Amid all the dog-bites-man type health IT news, here are some not-so-positive EMR/EHR stories that have been reported:
- An EMR in Lifespan hospital group gave incorrect prescriptions to some 2000 patients. The article in the Providence Journal says that
The hospitals have placed calls to nearly all the affected patients, although not all have called back, Cooper said. Most patients reached had already obtained the correct medication because the error was noticed by someone at the hospital, or a pharmacist or doctor outside, she said. So far, Cooper said, there is no evidence that any- one was harmed.
Thank goodness for that.
- Incorrectly calculated MU thresholds (GE Centricity). I’m not going to rehash the story, but you can check out Neil Versel’s article in InformationWeek, the spirited discussion on my previous EMR and EHR blog post and John’s EMR and HIPAA blog post.
It might be just be my skewed viewpoint, but GE Centricity related issues are nowhere on par with people being prescribed the wrong prescription. In one case, a few practices may not be able to demonstrate Meaningful Use. Wrong medication could actually be life-threatening to you. So if I had to rank my problems, I’d rather be short by 44K than worry about my EMR inadvertently killing my patients off.
What we need is a governing body, similar to the National Transportation Safety Board, to police EMRs, says Paul Cerrato in a recent InformationWeek Healthcare article.
“An NTSB-like organization for EHRs would at the very least provide a reporting mechanism to keep track of incidents and life-threatening consequences of misusing e-records. More importantly, it could police vendors and healthcare providers who repeatedly ignore these dangers.”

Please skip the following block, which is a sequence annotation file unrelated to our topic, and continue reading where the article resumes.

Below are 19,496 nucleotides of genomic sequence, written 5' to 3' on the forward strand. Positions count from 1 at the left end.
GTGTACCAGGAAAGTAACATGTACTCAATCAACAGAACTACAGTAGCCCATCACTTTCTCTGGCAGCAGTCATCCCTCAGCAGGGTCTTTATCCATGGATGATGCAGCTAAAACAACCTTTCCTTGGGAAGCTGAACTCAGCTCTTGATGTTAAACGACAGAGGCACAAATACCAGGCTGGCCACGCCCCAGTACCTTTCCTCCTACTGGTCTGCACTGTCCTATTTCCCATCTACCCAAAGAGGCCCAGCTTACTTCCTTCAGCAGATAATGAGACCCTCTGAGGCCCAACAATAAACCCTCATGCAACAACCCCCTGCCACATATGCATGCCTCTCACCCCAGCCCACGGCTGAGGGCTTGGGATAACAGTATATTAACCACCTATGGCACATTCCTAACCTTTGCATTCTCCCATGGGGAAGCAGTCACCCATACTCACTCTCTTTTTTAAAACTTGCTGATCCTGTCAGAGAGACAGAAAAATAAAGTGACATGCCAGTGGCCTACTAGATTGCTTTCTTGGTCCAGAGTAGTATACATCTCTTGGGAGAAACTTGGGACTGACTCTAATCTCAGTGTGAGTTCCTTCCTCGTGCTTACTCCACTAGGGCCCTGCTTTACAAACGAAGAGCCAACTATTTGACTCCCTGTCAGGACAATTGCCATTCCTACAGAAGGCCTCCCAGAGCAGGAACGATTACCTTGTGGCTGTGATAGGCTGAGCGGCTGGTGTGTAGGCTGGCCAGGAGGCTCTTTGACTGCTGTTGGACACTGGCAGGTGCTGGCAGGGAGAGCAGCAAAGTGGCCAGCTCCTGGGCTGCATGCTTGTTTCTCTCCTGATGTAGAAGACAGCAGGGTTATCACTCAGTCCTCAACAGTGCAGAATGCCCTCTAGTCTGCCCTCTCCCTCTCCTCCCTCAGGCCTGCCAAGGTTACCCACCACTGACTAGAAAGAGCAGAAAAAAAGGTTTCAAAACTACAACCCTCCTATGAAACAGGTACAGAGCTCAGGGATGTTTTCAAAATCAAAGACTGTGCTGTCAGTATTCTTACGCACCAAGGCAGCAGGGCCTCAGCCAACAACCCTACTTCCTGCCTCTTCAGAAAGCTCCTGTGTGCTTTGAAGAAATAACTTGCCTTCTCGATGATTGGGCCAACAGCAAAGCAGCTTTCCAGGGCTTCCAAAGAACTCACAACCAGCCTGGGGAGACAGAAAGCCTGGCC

Cerrato goes on to say there are only 120 EHR-specific problems reported to the FDA over the last 18 years. That figure, if correct, to me shows:
- EMR users don’t know how/where they can report EMR related errors or don’t expect any action to be taken – this certainly is credible, because from all quarters, it seems as if the focus is just to get the healthcare field into electronic data capture, not on whether the experience delivers any tangible and useful benefits
- Maybe they’re willing to give EMRs a pass assuming the healthcare IT to be in infancy
- They’re too overwhelmed with the EMRs’ capabilities/inabilities to really see what’s going on
For a national database of EMR problems to be truly relevant, here’s the information I would look for, on problems I’m facing:
- How critical was the error? How many people did it affect, and in what ways – medically, financially?
- How was it handled?
- How common is it – are there others who’ve faced similar problems?
- If the problem was not sorted, what raps on the fingers did the vendors face?
Read the article here.